Insurers uncovered more than 96,000 fraudulent claims worth a total of £1.1bn in 2020, according to the latest report by the Association of British Insurers (ABI), with the average fraudulent insurance claim up 6% on the previous year, says Joel Lange, head of business management at Dow Jones.

Even more worryingly, it is estimated that a similar level of insurance fraud goes undetected each year, highlighting the importance of tackling financial crime in the industry. 

Despite the changing threat landscape, a general perception that the insurance sector is low-risk means that anti-money laundering (AML) and counter-terrorist financing (CTF) compliance programs are often implemented by insurance firms at a basic level. However, certain insurance products are exposed to a heightened money laundering risk and life insurance is chief among these. 

Criminals have also been found to overfund life insurance policies bought with proceeds of crime and launder those proceeds by moving the money in and out via remittances or check flows.

In 2008, an investigation by US authorities revealed that some $80m in proceeds from drug trafficking and dealing activities had been laundered through life insurance policies issued in the Isle of Man and other locations. This could have been detected through a rigorous Know-Your-Customer (KYC) programme. Many firms are left unprepared to face such risks. 
What Can Be Done? 

To meet the requirements of regulators and to ensure that they are fully protected from becoming both victims or facilitators of financial crime, firms operating in the insurance sector must develop a stronger understanding of the risks and threats they may be exposed to—and make sure that appropriate anti-financial crime controls are in place to address these vulnerabilities.

There are a number of steps firms can take to bolster their compliance efforts:
1. Supercharge KYC processes  

Having the fullest possible picture of your customers at onboarding and throughout the customer lifecycle is imperative to identifying financial crime risks. Money laundering and other forms of financial crime may manifest themselves through diverse red flags.

These could include customers reluctant to provide information to confirm their identity or customers who borrow the largest sum available to them as soon as they contract an insurance policy. Other warning signs include frequently changing beneficiaries, or opting to cash investment-type policies early.

It is imperative that firms establish robust KYC processes to identify these flags as well as uny uncommon patterns or changes in behaviour that may require additional investigation.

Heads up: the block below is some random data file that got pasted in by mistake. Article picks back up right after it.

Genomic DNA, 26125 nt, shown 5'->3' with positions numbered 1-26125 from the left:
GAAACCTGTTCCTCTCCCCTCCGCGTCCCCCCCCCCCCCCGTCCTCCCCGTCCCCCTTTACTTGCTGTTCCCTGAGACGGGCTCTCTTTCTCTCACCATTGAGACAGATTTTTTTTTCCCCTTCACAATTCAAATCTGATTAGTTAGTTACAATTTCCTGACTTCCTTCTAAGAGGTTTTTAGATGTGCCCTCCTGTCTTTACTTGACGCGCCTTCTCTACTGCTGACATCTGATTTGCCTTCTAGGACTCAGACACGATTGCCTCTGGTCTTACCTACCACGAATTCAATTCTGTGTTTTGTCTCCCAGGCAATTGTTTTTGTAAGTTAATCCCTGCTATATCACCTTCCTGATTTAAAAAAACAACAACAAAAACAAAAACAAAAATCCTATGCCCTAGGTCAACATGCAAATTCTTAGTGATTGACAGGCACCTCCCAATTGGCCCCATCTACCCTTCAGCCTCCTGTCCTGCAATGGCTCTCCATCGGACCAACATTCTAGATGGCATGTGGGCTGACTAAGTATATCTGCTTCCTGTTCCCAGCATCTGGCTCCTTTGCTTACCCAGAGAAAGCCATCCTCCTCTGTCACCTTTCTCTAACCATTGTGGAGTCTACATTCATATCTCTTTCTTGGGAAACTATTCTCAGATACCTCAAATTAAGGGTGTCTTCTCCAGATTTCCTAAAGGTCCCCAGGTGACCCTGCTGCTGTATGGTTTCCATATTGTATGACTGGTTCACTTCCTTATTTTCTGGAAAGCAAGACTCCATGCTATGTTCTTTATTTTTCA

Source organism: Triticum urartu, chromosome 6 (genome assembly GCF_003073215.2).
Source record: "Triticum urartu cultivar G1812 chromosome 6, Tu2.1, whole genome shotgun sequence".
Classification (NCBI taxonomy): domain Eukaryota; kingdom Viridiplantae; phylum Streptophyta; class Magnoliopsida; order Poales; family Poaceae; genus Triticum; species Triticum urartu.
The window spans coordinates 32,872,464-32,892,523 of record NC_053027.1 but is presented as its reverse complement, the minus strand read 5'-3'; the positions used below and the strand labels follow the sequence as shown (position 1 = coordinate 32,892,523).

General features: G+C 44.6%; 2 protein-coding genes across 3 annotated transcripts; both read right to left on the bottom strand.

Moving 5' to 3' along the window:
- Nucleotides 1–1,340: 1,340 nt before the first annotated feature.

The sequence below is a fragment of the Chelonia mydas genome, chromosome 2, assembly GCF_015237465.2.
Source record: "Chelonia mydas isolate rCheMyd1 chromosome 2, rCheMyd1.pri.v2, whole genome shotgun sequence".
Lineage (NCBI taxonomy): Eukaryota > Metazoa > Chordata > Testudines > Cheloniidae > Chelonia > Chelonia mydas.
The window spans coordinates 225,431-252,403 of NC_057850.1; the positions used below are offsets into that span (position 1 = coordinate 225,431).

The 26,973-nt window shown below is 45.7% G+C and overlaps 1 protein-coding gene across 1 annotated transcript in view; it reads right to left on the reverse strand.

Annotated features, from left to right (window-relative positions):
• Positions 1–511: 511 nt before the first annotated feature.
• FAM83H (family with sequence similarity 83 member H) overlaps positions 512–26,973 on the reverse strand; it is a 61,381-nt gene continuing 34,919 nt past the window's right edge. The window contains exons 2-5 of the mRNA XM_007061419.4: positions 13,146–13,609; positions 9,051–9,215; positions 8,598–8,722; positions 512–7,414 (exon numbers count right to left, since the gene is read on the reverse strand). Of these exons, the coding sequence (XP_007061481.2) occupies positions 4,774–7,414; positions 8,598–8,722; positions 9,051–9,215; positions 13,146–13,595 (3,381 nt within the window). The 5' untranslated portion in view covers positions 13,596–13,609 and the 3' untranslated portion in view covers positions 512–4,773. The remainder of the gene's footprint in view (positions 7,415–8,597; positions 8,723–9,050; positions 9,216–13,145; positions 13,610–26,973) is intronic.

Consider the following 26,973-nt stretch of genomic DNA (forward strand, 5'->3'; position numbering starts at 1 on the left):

2. Enhanced due diligence 

Considering the specific increased risk to which life insurers are exposed, they and their intermediaries should develop and implement mitigating controls such as enhanced due diligence to assess customers with higher risk profiles. The activities of politically exposed persons and individuals operating in sanctioned or high-risk jurisdictions should be carefully monitored to prevent insurance products from being misused. 

To get this right often requires deep industry experience and analysis. Organised crime facilitators have a track record of hiding ill-gotten gains in insurance policies to evade the authorities. Uncovering these activities will need robust due diligence processes and expert knowledge in this field. Businesses must invest in screening and reporting procedures that can allow them to stay one step ahead.
3. Build a culture of compliance   

To enhance their prevention and detection efforts, firms should ensure they have a comprehensive understanding of their specific financial crime risks. Appropriate training of staff and senior management is key for the former to be able to detect any instances of illicit practice, and for the latter to promote a strong culture of compliance.

This step is particularly important in smaller companies, which many insurance practitioners believe are lagging behind in terms of compliance and are more likely to see AML frameworks exclusively as a box-ticking exercise, according to Dow Jones research. 
What are the regulators' positions moving forward?   

The insurance industry has long been regarded as a lesser priority by regulators due to the low money laundering and terrorist financing (ML/TF) risks it traditionally has been exposed to. However, insurance fraud, corruption and money laundering all negatively impact the industry, and as security technology evolves, so does organised crime.

Regulators recognise that the industry generally lags behind in comparison to other financial services sectors when it comes to compliance.  As a result, we can expect to see increased scrutiny on the insurance industry, and stricter enforcement of those found to be facilitating financial crime. The stakes will only get higher for insurance businesses that fail to prepare for this future.

So, the question remains—if you haven't started preparing, what are you waiting for? 
By Joel Lange, Head of Business Management at Dow Jones